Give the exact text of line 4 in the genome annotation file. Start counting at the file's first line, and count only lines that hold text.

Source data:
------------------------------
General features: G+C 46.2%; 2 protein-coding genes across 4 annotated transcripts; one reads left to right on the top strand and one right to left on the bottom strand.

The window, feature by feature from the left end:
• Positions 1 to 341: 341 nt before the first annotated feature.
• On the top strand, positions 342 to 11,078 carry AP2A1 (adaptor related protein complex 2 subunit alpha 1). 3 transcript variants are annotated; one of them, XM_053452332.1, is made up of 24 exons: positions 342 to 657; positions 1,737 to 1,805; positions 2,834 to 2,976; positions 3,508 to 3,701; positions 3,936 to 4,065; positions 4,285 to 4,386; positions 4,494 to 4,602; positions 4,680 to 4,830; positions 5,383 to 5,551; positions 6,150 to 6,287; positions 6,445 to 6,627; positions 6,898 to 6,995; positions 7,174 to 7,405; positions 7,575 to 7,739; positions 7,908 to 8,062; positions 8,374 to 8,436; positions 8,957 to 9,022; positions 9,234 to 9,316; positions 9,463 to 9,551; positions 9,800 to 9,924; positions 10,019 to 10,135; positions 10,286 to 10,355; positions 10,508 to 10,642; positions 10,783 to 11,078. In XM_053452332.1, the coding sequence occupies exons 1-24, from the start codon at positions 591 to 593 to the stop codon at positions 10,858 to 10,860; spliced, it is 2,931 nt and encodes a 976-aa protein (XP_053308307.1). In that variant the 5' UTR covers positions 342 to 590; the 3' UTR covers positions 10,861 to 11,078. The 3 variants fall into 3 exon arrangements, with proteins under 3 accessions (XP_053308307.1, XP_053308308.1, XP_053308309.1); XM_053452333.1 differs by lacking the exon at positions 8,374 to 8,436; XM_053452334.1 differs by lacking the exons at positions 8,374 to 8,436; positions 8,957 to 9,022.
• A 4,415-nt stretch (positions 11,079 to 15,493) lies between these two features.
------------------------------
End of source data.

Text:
• On the top strand, positions 342 to 11,078 carry AP2A1 (adaptor related protein complex 2 subunit alpha 1). 3 transcript variants are annotated; one of them, XM_053452332.1, is made up of 24 exons: positions 342 to 657; positions 1,737 to 1,805; positions 2,834 to 2,976; positions 3,508 to 3,701; positions 3,936 to 4,065; positions 4,285 to 4,386; positions 4,494 to 4,602; positions 4,680 to 4,830; positions 5,383 to 5,551; positions 6,150 to 6,287; positions 6,445 to 6,627; positions 6,898 to 6,995; positions 7,174 to 7,405; positions 7,575 to 7,739; positions 7,908 to 8,062; positions 8,374 to 8,436; positions 8,957 to 9,022; positions 9,234 to 9,316; positions 9,463 to 9,551; positions 9,800 to 9,924; positions 10,019 to 10,135; positions 10,286 to 10,355; positions 10,508 to 10,642; positions 10,783 to 11,078. In XM_053452332.1, the coding sequence occupies exons 1-24, from the start codon at positions 591 to 593 to the stop codon at positions 10,858 to 10,860; spliced, it is 2,931 nt and encodes a 976-aa protein (XP_053308307.1). In that variant the 5' UTR covers positions 342 to 590; the 3' UTR covers positions 10,861 to 11,078. The 3 variants fall into 3 exon arrangements, with proteins under 3 accessions (XP_053308307.1, XP_053308308.1, XP_053308309.1); XM_053452333.1 differs by lacking the exon at positions 8,374 to 8,436; XM_053452334.1 differs by lacking the exons at positions 8,374 to 8,436; positions 8,957 to 9,022.